My New Normal: Illinois Medical District CEO Dr. Suzet McKinney
This series aims to capture a moment in time, talking to men and women in commercial real estate about how their lives and businesses are being transformed by the coronavirus pandemic.
While the pandemic slowed the workday for many in the commercial real estate industry, it made Dr. Suzet McKinney’s busier than ever. As CEO of the Illinois Medical District, an independent agency empowered to make zoning decisions, hire builders and select tenants within 560 acres on Chicago's Near West Side, she’s making plans to transform it into a life sciences cluster and jobs engine. But as a nationally recognized expert in public health and emergency preparedness, she also took on special assignments from the state of Illinois to help prepare its response to the coronavirus.
Gov. J.B. Pritzker in early April appointed McKinney the non-clinical operations lead for the state’s five alternate care facilities, including McCormick Place and several previously shuttered hospitals, which required build-outs in collaboration with the U.S. Army Corps of Engineers. That’s winding down, but in May, Pritzker asked her to take on a similar role for other care facilities, including all nursing homes, public shelters and jails.
She also holds faculty appointments at Harvard University’s T.H. Chan School of Public Health and the UIC School of Public Health, and is frequently called on to host panels or provide other public commentary on how to combat the virus, both in the U.S and around the globe. Before joining the IMD, she was deputy commissioner of the Chicago Department of Public Health, heading the agency’s preparedness and emergency response efforts.
Bisnow: Describe your work-from-home life and what you are doing in your spare time.
McKinney: Action-packed is an understatement when it comes to describing my daily schedule. My new normal is 12- to 13-hour days because I’m overseeing operations for Illinois’ alternative care facilities and congregate care settings in addition to my full-time job as head of the IMD — and as you know, real estate is an essential business.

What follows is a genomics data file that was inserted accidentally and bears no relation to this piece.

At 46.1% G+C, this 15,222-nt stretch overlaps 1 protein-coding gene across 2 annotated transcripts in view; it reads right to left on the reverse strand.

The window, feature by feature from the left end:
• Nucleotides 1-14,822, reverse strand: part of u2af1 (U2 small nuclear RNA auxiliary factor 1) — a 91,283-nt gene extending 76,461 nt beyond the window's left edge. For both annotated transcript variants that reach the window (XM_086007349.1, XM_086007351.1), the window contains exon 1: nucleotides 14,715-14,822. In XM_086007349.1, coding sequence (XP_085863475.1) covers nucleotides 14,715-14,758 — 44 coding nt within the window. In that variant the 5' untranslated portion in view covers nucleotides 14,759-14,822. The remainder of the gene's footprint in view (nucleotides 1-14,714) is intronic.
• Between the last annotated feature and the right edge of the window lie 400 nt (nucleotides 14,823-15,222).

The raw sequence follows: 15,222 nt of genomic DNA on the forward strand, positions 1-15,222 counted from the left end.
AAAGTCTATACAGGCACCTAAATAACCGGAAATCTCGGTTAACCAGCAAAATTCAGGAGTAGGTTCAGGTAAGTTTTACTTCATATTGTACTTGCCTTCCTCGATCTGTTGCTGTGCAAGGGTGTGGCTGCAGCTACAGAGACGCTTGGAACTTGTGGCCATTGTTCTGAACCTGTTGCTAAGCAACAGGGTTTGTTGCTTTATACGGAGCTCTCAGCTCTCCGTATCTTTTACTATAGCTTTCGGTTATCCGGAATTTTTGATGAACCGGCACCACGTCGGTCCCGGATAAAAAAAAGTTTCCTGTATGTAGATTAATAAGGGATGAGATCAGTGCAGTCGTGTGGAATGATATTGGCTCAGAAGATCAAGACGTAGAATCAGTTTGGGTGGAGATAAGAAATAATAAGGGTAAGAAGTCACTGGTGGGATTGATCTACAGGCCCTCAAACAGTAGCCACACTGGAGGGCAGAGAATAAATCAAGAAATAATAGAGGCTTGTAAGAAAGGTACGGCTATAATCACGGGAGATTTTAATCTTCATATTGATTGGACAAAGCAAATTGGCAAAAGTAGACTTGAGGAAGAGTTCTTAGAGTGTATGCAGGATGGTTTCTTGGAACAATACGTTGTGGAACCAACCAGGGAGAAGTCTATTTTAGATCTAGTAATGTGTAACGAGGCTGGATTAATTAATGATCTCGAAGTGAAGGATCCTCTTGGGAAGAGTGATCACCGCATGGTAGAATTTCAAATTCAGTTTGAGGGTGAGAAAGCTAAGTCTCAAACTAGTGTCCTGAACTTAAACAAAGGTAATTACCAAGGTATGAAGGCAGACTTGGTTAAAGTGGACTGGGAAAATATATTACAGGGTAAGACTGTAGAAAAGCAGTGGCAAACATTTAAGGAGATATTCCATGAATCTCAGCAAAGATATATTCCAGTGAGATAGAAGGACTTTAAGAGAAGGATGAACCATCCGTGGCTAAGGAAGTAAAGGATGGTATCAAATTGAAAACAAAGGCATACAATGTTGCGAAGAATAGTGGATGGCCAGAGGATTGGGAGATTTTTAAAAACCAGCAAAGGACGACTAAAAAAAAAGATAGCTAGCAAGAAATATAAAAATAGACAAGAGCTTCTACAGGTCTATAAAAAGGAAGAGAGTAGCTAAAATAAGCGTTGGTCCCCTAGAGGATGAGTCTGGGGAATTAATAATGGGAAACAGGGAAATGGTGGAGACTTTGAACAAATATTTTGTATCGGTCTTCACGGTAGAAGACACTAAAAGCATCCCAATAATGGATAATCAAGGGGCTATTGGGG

Today, I had to prerecord a keynote for Habitat for Humanity Chicago’s annual gala next week, meet with state health and emergency management officials, attend a virtual board meeting with the Bulletin of Atomic Scientists, moderate a 90-minute discussion for the Economic Club of Chicago on racial equality in business and more. In total, I had eight meetings and couldn’t attend another three because I was double-booked and things ran over. Through it all my phone was ringing off the hook all day, figuratively of course, about contract language and testing schedules for the state. And this was a normal day. I’m looking forward to going back to work and one job.
But even though I have no spare time at all, I take a three-block walk to my local Starbucks every day. It’s the only way I can get out of the house.
Bisnow: What is your company’s return-to-the-workplace plan?
McKinney: That was my business before I came to the IMD, so our plan’s been done for weeks. We’ll follow the science and best-practice strategies and begin to slowly phase our staff back to the office in mid-June. Anyone on our staff with a chronic health condition will continue to work remotely and everyone will be required to take their temperatures daily. Anyone with a temperature or any COVID-like symptoms will have to remain home, work remotely and consult their physicians.
Fortunately, there are only 12 of us and we have a large, spacious office. We’ve already disinfected our office, increased cleaning protocols, ensured a 6-foot buffer zone between all individual workspaces and purchased plastic shields for our front office staff because they encounter everyone coming into [the] office. And everyone on our staff will be provided with PPE and all necessary other supplies, such as masks, hand sanitizers and disinfectant wipes for their workspaces.
Bisnow: What will reopening businesses and workplaces look like for you personally?
McKinney: I’m planning to go back to the office as much as necessary, but will look for opportunities to work remotely whenever possible for the time being. The same will be true for my staff. We are contemplating staggered work schedules.